Home » HEALTH » How Lung Cancer Spreads Caught Under Microscope Vividly by UK Researchers
Normal cells (left) compared to when the cell ties are broken down (right). Credit: Vaughan et al. Cell Reports. http://www.cell.com/cell-reports/abstract/S2211-1247(14)01041-9

How Lung Cancer Spreads Caught Under Microscope Vividly by UK Researchers

Cancer researchers of UK have made a breakthrough recently when they discovered from microscopic images that the protein ties tethering cells together are severed in lung cancer cells, which means they can break loose and spread lung cancer.

A research study published in Cell Reports said these cells break loose and spread around the body, lung cancer cells first chop of the protein ties that bind them to other cells, adding that targeting this flaw could help stop lung cancer from spreading.

“This important research shows for the first time how lung cancer cells sever ties with their neighbours and start to spread around the body, by hijacking the cells’ recycling process and sending it into overdrive. Targeting this flaw could help stop lung cancer from spreading.” said Dr Angeliki Malliri, lead researcher.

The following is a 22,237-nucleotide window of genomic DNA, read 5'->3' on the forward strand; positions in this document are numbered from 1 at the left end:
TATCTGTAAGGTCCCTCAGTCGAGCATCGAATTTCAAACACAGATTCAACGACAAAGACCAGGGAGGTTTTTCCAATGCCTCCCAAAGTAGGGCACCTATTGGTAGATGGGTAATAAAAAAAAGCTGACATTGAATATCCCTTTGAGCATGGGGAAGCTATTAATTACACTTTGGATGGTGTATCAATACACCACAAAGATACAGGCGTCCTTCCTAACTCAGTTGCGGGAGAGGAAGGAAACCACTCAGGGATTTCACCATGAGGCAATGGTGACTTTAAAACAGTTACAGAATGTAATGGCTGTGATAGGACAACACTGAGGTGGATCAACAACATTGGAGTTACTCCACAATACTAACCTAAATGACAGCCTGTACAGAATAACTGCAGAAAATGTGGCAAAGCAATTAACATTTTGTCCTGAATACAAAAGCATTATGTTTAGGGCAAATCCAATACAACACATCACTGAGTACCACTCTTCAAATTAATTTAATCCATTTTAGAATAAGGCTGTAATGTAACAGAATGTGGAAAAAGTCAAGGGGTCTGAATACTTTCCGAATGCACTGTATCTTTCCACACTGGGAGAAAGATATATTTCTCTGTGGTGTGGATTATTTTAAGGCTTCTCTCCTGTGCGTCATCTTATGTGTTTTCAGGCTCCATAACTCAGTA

The researchers at the Cancer Research UK Manchester Institute discovered that these adhesive cells, controlled by a protein called TIAM1, are chopped up when cell maintenance work goes wrong.

Healthy cells usually scrap old cell parts to break them down and reuse again but this process goes out of control in lung cancer cells, which scrap too many TIAM1 ties, said researchers. The best way to address the lung cancer treatment is to target this recycling process from spreading by keeping the cells stuck firmly together, said the team.

Lung cancer affects 43,500 new cases in the UK each year and it is the most common cause of about 35,000 cancer deaths each year.  Nell Barrie, Cancer Research UK’s senior science information manager, said: “Lung cancer causes more than one in five of all cancer deaths in the UK and it’s vital that we find effective new treatments to fight the disease and save more lives.

“Early-stage research like this is essential to find treatments which could one day block cancer spread – which would be a game changer. It’s also crucial that we find ways to diagnose the disease earlier, when treatment is more likely to be successful and the cancer is less likely to have spread,” Nell Barrie said.

The University of Manchester in partnership with the Cancer Research UK Manchester Institute, joined the UK-based Cancer Research UK and The Christie NHS Foundation Trust to conduct research under the body Manchester Cancer Research Centre, allowing doctors and scientists to expedite work on cancer research.

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